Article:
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Are You Afraid of the Dark?

The three established branches of life — bacteria, archaea, and eukaryotes — may soon be joined by a fourth, says New Scientist's Colin Barras. In a new study published in PLoS One, researchers at the University of California, Davis, Genome Center have identified gene sequences hidden in samples of seawater — these sequences are "so unusual they seem to have come from organisms that are only distantly related to cellular life as we know it," Barras says. "So distantly related, in fact, that they may belong to an organism that sits in an entirely new domain." The UC Davis researchers teamed up with Craig Venter and his team to sequence the samples, and found some sequences belonging to two "superfamilies" of genes, recA and rpoB, that are "unlike any seen before," Barras adds. Now the team is trying to find out where these genes are from, and conjecture that they could belong to an entirely new kind of life.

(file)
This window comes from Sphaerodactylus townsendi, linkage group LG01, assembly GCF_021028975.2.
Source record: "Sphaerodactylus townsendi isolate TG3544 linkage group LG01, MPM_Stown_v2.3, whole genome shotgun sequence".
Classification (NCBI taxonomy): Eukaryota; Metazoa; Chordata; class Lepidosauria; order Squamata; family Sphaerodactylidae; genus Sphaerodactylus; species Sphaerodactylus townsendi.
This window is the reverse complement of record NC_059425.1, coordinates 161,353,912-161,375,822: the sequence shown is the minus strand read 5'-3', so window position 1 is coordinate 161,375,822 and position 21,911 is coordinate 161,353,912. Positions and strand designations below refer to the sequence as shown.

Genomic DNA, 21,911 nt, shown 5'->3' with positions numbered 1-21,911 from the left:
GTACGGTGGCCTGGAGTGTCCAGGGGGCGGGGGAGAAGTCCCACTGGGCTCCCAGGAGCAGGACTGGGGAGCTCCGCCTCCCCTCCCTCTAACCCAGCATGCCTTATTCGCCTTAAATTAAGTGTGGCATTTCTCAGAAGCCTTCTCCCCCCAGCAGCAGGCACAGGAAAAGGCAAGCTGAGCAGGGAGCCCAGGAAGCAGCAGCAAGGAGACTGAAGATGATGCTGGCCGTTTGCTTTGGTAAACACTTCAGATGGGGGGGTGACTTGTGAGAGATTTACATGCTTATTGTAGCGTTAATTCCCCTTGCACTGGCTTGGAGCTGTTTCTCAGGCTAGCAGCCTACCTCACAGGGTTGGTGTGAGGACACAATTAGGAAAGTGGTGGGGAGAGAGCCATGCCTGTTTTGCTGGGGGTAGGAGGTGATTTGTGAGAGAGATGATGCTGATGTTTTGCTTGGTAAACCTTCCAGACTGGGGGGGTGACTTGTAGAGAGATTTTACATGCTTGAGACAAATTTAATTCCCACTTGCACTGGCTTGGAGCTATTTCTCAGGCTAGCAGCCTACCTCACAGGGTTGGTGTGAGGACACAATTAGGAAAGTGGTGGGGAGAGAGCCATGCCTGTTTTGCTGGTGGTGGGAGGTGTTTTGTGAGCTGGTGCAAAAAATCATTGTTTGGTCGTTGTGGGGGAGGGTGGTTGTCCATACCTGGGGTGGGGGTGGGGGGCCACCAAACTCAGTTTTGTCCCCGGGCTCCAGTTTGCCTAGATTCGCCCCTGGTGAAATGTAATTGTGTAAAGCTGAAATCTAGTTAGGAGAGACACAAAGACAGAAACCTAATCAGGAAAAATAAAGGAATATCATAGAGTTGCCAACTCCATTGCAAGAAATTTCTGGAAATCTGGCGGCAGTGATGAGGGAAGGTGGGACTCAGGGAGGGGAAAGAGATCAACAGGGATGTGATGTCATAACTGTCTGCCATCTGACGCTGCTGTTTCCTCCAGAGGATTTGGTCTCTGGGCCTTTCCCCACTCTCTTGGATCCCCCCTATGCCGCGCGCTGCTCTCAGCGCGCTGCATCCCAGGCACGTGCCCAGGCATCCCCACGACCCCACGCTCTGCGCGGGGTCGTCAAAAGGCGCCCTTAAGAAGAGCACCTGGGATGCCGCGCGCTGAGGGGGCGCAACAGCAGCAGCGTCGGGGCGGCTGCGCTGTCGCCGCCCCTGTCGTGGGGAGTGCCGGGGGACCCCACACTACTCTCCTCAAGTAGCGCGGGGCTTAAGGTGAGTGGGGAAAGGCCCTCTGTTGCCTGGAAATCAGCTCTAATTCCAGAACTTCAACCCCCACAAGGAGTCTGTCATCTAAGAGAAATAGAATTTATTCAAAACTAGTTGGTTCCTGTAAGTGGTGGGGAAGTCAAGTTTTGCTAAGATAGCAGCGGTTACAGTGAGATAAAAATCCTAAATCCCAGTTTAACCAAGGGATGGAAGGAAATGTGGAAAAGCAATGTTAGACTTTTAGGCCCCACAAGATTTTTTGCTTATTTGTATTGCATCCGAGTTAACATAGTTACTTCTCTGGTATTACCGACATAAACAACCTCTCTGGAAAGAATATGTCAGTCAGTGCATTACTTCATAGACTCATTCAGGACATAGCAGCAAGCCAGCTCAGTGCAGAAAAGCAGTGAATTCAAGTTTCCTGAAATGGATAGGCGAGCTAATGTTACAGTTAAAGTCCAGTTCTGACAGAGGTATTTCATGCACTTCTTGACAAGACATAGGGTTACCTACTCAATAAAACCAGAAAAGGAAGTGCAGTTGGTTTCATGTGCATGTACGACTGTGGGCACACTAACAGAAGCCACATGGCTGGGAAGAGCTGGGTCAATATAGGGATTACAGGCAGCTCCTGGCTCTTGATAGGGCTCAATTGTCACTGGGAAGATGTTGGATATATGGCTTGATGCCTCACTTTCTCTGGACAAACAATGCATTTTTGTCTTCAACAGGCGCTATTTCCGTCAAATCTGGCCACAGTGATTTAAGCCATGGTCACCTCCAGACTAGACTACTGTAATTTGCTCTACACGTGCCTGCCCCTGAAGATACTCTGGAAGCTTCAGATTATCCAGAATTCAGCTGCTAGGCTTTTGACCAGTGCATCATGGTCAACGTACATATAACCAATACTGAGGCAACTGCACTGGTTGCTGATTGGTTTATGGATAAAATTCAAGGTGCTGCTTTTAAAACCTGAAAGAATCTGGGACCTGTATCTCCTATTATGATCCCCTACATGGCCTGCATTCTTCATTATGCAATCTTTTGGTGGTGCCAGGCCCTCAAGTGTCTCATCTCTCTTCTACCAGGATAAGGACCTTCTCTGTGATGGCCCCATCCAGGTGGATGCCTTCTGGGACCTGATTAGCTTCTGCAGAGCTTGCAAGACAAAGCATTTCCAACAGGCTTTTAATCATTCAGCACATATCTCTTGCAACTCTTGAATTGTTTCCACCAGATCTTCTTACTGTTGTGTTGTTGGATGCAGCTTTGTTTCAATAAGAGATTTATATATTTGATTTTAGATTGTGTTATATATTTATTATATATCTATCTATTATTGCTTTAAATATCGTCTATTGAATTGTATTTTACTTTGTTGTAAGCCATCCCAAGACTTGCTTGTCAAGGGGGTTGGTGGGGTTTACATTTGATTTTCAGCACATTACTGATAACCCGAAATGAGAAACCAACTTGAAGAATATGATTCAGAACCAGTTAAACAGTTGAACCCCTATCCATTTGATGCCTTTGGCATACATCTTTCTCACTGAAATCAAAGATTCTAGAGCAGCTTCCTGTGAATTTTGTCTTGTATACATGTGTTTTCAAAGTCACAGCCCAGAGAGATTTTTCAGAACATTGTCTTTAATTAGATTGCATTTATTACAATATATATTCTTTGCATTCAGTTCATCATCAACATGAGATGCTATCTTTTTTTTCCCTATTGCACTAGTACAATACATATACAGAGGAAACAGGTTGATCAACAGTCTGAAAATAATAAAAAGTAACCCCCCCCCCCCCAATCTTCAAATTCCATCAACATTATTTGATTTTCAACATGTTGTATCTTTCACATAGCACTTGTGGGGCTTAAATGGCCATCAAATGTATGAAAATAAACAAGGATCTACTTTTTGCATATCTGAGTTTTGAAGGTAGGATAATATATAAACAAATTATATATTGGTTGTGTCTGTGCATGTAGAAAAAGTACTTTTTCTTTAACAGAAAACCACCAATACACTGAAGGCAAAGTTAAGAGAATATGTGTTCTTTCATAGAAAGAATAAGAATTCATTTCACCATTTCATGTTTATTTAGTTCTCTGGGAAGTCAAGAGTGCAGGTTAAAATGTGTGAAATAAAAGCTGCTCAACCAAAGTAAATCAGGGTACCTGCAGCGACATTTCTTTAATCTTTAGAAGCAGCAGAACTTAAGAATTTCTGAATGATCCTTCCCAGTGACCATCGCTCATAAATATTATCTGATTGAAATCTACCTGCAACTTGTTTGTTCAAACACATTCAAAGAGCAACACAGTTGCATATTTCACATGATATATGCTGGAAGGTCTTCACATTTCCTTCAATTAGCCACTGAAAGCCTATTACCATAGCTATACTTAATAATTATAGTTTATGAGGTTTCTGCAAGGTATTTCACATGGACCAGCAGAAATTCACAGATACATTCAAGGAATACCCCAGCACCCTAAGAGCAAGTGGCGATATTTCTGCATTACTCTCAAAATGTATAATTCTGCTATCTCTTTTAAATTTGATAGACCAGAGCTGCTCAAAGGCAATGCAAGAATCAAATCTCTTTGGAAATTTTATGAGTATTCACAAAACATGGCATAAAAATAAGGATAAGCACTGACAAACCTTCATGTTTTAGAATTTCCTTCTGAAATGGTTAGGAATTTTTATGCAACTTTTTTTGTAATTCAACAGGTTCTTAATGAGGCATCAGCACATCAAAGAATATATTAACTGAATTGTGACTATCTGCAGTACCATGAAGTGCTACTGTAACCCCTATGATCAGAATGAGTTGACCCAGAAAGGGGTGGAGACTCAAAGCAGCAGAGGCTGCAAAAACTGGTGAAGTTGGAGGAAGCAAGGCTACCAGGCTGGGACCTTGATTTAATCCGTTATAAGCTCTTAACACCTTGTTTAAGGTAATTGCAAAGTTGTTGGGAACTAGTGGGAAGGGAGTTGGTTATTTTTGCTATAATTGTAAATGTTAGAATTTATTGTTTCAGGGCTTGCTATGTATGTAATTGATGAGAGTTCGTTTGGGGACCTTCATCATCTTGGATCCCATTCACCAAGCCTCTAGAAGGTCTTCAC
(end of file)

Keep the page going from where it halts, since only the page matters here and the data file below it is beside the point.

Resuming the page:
The Scan

Tens of Millions Saved

The Associated Press writes that vaccines against COVID-19 saved an estimated 20 million lives in their first year.

Supersized Bacterium

NPR reports that researchers have found and characterized a bacterium that is visible to the naked eye.

Also Subvariants

Moderna says its bivalent SARS-CoV-2 vaccine leads to a strong immune response against Omicron subvariants, the Wall Street Journal reports.

Science Papers Present Gene-Edited Mouse Models of Liver Cancer, Hürthle Cell Carcinoma Analysis

In Science this week: a collection of mouse models of primary liver cancer, and more.